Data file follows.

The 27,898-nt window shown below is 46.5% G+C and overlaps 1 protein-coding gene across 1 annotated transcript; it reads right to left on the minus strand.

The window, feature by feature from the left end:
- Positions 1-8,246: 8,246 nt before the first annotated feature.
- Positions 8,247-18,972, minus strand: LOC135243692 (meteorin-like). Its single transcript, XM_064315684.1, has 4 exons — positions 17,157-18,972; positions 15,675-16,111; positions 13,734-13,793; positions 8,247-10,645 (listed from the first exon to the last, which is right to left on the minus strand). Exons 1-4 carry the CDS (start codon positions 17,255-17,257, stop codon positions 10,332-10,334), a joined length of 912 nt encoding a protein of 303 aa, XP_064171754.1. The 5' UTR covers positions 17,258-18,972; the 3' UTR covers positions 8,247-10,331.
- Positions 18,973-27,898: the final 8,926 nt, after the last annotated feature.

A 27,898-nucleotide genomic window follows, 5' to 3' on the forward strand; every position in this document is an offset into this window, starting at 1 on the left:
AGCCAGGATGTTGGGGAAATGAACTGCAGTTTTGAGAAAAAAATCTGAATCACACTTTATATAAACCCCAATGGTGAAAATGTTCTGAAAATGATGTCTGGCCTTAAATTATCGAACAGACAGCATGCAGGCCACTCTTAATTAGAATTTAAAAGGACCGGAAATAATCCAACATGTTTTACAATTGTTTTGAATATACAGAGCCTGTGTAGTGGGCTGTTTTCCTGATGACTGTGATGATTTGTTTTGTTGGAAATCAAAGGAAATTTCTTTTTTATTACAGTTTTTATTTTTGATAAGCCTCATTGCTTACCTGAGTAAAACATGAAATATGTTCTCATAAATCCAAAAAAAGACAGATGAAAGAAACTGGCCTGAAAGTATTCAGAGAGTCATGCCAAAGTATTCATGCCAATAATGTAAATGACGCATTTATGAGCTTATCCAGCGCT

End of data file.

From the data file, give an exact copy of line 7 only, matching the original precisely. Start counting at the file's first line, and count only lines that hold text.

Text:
AGCCAGGATGTTGGGGAAATGAACTGCAGTTTTGAGAAAAAAATCTGAATCACACTTTATATAAACCCCAATGGTGAAAATGTTCTGAAAATGATGTCTGGCCTTAAATTATCGAACAGACAGCATGCAGGCCACTCTTAATTAGAATTTAAAAGGACCGGAAATAATCCAACATGTTTTACAATTGTTTTGAATATACAGAGCCTGTGTAGTGGGCTGTTTTCCTGATGACTGTGATGATTTGTTTTGTTGGAAATCAAAGGAAATTTCTTTTTTATTACAGTTTTTATTTTTGATAAGCCTCATTGCTTACCTGAGTAAAACATGAAATATGTTCTCATAAATCCAAAAAAAGACAGATGAAAGAAACTGGCCTGAAAGTATTCAGAGAGTCATGCCAAAGTATTCATGCCAATAATGTAAATGACGCATTTATGAGCTTATCCAGCGCT